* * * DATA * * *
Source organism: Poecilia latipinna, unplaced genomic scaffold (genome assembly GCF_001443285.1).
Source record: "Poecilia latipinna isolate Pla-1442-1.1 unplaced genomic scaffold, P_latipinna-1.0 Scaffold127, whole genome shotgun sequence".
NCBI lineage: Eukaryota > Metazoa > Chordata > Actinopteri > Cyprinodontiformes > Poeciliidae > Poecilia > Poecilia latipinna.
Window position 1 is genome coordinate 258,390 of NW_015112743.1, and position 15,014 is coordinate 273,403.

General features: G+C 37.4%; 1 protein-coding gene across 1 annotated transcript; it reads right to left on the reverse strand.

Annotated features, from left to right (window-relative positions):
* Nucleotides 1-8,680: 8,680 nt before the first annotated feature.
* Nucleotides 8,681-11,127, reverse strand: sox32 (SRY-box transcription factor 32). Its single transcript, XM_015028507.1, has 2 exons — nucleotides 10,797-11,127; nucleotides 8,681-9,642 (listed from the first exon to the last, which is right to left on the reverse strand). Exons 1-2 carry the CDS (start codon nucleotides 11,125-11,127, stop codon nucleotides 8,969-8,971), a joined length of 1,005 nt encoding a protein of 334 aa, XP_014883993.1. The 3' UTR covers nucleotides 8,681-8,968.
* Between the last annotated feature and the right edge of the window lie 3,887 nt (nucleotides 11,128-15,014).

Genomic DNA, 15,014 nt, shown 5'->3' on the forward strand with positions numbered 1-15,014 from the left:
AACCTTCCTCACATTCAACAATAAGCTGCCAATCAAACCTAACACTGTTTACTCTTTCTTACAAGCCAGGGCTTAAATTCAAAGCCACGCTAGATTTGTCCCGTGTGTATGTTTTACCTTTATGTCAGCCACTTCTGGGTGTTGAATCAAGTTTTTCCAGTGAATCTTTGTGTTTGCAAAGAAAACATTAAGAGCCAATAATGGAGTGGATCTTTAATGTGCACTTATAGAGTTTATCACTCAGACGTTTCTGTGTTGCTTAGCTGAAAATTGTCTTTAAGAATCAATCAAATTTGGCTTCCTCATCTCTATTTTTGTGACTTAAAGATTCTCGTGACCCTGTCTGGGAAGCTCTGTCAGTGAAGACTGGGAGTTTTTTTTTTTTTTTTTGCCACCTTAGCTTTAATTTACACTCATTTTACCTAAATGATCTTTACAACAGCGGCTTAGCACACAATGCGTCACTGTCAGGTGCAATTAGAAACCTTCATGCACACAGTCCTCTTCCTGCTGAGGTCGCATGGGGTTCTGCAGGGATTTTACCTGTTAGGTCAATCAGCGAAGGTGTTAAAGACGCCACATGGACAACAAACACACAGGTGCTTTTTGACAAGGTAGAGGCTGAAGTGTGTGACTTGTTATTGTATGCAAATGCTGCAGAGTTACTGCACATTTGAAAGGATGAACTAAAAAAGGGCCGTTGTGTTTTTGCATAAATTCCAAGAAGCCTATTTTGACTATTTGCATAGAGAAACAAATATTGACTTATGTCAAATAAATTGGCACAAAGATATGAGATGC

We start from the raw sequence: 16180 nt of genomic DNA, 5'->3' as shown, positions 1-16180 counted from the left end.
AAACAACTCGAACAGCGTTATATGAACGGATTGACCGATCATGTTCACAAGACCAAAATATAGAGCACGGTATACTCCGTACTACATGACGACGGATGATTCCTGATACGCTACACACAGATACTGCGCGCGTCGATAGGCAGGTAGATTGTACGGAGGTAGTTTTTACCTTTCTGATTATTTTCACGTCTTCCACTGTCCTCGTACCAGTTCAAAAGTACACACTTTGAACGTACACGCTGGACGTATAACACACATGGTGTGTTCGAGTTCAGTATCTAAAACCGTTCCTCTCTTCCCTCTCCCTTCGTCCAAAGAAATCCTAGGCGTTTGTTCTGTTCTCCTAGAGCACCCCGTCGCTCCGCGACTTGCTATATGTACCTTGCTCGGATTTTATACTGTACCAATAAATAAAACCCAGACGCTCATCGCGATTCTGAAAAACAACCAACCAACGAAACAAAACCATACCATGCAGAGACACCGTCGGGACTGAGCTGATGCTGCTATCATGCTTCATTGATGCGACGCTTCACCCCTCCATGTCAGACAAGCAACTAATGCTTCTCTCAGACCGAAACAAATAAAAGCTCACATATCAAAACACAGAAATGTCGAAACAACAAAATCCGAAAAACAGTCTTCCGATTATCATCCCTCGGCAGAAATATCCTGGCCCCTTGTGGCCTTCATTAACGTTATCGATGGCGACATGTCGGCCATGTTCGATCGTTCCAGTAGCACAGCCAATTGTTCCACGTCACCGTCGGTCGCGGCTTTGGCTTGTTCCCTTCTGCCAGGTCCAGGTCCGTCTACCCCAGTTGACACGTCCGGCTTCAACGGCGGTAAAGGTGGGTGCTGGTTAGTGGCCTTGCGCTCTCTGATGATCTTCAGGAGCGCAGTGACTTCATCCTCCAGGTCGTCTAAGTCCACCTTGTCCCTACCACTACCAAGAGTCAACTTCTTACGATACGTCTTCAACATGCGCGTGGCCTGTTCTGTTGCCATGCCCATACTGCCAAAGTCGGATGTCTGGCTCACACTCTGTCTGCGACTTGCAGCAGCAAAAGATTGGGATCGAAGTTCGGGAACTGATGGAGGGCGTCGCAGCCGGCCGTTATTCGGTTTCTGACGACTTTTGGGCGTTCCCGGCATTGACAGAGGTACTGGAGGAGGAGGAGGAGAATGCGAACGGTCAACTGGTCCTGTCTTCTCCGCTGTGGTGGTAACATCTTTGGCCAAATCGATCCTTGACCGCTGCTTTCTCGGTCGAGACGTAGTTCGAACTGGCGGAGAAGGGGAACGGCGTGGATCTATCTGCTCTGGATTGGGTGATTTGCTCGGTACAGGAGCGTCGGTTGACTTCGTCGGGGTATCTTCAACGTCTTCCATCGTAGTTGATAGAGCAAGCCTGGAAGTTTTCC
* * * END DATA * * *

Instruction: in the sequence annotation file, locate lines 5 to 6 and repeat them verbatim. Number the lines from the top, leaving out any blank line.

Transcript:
General features: G+C 37.4%; 1 protein-coding gene across 1 annotated transcript; it reads right to left on the reverse strand.

Annotated features, from left to right (window-relative positions):